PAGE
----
THE FINAL EDITION
WHAT'S GOING ON HERE A final global set of stories by teenage reporters from around the world who are covering what they and their cohorts are doing to help during the COVID-19 pandemic. The aim in part is to combat the prevailing image these days of teenagers as careless beach frolickers who bring the virus home or as bored couch-sitters who whine.
PARTICIPANTS Major national and international news media organizations and student-run news media based in Bangladesh, Belgium, Beijing China, Denmark, France, Germany, Hong Kong China, India, Indonesia, Japan, Montenegro, Russia, South Africa, Sweden, The United Kingdom and the United States The main media partner for the project is News Decoder (France). Profiles are HERE
NEXT The World Teenage Reporting Project will go on hiatus for awhile, until the next time we see a need to amplify the teenage journalistic voice
CONTACT Dr. Aralynn McMane, info [at] youthandnewsmedia.net
YOUNG REPORTERS FOR THE ENVIRONMENT
A nurse answers some key questions about life on the front line and what others should be doing now that restrictions are easing a bit in some places. The key: keep doing smart things to stay safe..
We are including this story in the project, though no-one is a teenager. The reporter, Lara, is 12 and her interview subject is 28. You'll understand why we made this exception after you see the video.
The video is in Portuguese with English subtitles. We've included in in two showcases to make sure you see it.
BEIJING CITY INTERNATIONAL SCHOOL
Reporter Qinglan Du tells how she and the other teenage members of the Jerusalem Youth Chorus reached out from confinement to celebrities to join the now viral performance of "Home."
Founded in 2012, the choir is program for peace that includes both Arab and Jewish youth singers.
Tejas Gopalan,a 19-year-old design student, noticed that wearing a mask regularly caused his father to have an irritation, then an infection behind his ears. So he designed a way to keep the straps away from ears. Now, Tejas gets orders for his ear protectors from hospitals and is supplying them in bulk.
Story by Dhurai A Navaneetham
See also "Irish teens helping? Just look around" for a do-it-yourself solution for sore ears (last item).
Avi Schiffmann, 17, created a coronavirus tracker, nCoV2019.live, back in December 2019, before most world leaders had even acknowledged the virus.
Now his site has 83 million viewers and counting and has been an essential tool for people looking for straightforward, unbiased information about the virus. He talks about what's next, and not.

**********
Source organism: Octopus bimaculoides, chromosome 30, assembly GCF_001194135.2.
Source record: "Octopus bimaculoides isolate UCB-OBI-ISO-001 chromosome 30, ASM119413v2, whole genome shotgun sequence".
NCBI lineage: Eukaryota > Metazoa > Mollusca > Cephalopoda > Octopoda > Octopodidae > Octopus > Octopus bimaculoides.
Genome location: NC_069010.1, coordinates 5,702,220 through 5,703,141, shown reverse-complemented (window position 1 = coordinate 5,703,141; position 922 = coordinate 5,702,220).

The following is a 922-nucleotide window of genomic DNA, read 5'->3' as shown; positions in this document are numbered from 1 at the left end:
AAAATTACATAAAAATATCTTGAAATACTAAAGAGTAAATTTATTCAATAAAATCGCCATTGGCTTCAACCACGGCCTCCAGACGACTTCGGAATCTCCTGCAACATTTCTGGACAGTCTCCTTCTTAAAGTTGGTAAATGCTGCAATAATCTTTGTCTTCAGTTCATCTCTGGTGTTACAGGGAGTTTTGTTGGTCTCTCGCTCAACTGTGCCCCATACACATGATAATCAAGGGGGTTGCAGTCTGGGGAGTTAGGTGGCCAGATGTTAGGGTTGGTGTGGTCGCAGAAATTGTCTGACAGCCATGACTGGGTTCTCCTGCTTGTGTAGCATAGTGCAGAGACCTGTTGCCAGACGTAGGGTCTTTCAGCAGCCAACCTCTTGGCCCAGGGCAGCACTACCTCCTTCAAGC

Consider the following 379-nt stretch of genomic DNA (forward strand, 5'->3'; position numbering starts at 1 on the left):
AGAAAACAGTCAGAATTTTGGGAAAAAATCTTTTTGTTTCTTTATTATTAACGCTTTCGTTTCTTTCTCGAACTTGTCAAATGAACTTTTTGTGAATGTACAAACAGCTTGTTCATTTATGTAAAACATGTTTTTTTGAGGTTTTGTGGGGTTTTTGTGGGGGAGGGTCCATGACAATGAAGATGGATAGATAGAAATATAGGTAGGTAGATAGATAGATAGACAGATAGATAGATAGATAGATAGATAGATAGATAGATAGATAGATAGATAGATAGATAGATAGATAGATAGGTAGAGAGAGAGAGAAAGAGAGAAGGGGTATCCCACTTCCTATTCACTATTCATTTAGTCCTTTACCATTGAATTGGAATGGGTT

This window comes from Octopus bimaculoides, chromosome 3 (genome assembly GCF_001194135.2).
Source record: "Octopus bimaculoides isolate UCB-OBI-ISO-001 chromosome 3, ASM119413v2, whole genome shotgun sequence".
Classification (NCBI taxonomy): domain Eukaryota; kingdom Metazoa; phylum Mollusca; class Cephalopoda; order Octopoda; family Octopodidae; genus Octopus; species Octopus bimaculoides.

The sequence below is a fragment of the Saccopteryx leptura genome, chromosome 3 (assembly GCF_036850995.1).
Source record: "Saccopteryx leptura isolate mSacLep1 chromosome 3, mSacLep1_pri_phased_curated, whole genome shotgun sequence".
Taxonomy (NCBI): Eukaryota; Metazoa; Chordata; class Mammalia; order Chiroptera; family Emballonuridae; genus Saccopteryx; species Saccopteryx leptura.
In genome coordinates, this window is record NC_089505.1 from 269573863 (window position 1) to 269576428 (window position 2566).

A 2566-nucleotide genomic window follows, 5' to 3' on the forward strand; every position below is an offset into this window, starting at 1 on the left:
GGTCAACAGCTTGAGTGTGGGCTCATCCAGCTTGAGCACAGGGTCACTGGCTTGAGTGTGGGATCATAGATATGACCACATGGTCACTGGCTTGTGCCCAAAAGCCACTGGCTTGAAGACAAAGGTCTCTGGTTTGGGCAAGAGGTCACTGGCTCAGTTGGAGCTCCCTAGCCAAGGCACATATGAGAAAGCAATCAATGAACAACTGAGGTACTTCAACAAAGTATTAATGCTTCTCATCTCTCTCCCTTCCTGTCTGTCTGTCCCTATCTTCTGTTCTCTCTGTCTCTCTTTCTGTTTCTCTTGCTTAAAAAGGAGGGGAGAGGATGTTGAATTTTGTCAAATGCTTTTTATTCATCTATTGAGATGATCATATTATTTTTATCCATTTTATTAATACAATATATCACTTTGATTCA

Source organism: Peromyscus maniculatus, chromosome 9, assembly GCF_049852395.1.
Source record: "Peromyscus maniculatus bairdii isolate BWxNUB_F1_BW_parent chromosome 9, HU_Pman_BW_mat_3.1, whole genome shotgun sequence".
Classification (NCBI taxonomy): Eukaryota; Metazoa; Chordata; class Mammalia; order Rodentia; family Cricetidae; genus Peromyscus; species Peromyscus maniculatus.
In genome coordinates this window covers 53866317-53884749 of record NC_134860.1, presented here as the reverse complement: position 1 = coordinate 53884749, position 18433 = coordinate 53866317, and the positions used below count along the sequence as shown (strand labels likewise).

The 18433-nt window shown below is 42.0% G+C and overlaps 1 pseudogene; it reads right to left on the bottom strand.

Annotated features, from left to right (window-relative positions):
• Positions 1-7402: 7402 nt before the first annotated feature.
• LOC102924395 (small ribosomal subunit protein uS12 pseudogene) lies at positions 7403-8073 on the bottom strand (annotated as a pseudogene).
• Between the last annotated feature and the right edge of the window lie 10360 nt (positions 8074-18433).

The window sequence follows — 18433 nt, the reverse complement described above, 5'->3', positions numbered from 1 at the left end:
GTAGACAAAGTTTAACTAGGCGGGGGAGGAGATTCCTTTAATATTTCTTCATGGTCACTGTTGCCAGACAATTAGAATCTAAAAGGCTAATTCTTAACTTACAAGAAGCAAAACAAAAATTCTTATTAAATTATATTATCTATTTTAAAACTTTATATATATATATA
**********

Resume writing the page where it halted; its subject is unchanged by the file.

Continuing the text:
Story by Liz Trill
SOUTH CHINA MORNING POST
THE YOUNG POST
Arhan Chhabra of Hong Kong describes how the volunteering he did in an Indian classroom that used only blackboards inspired him to create AppVidya digital education tools for tablets -- just before online classes became the new normal around the world.
BEIJING CITY INTERNATIONAL SCHOOL
Reporter Linda Huang explores the impetus behind the short film "Germophobe," which was created by two students from Beijing World Youth Academy and whose characters explore the the paranoia and apprehension created by the COVID 19.
The filmmakers' aim was also to raise awareness through a fictional story about how to calmly deal with the reality of the pandemic.
THE GLOBAL TIMES
Student robotics specialist Mihir Vardhan wanted to help the people he saw in the neighborhood who were exposed to the virus, so started making 3-D shields for them.
Now the effort has grown beyond his wildest expectations.
Story by Resham Talwar
Reporter Sofia Gutierrez Boker thought her MNDAY BFAST blog of food photos and recipes from her Mexican, German and Panamanian heritage was just going document how she made breakfast every Monday morning to encourage people to kickstart the week with creativity and productivity.
Then COVID-19 hit, and since then she's helping people make breakfast every day, "which feels like a Monday" she says.
THE GLOBAL TIMES
Amity International School student Harshaa Kawatra (at right in photo), along with her classmates Charvi Mendiratta and Isha Agarwal wanted to encourage and help people to download the government's app that is intended to help track COVID-19 cases. Now, they've assisted more than 1000 people to do so.
Story by Nalin Jayaswal & Suhani Malik
STILL MORE To COME
On 4 June, we will showcase a new set of stories from participants in the World Teenage Reporting Project > COVID-19, featuring especially late-breaking reports from as yet unpublished participants.
YOUR NEWS ORGANIZATION CAN STILL JOIN
More teenage journalists can still get involved. Your newsroom can be run by adults or students. The reporters, though, need to be teenagers as do the subjects of the stories about who is helping -- and how -- to make a difference during the pandemic.
The deadline for the next stories (text & photos, videos or podcasts) is 2 June.
Need more detail?
Dr Aralynn McMane
info [at] youthandnewsmedia.net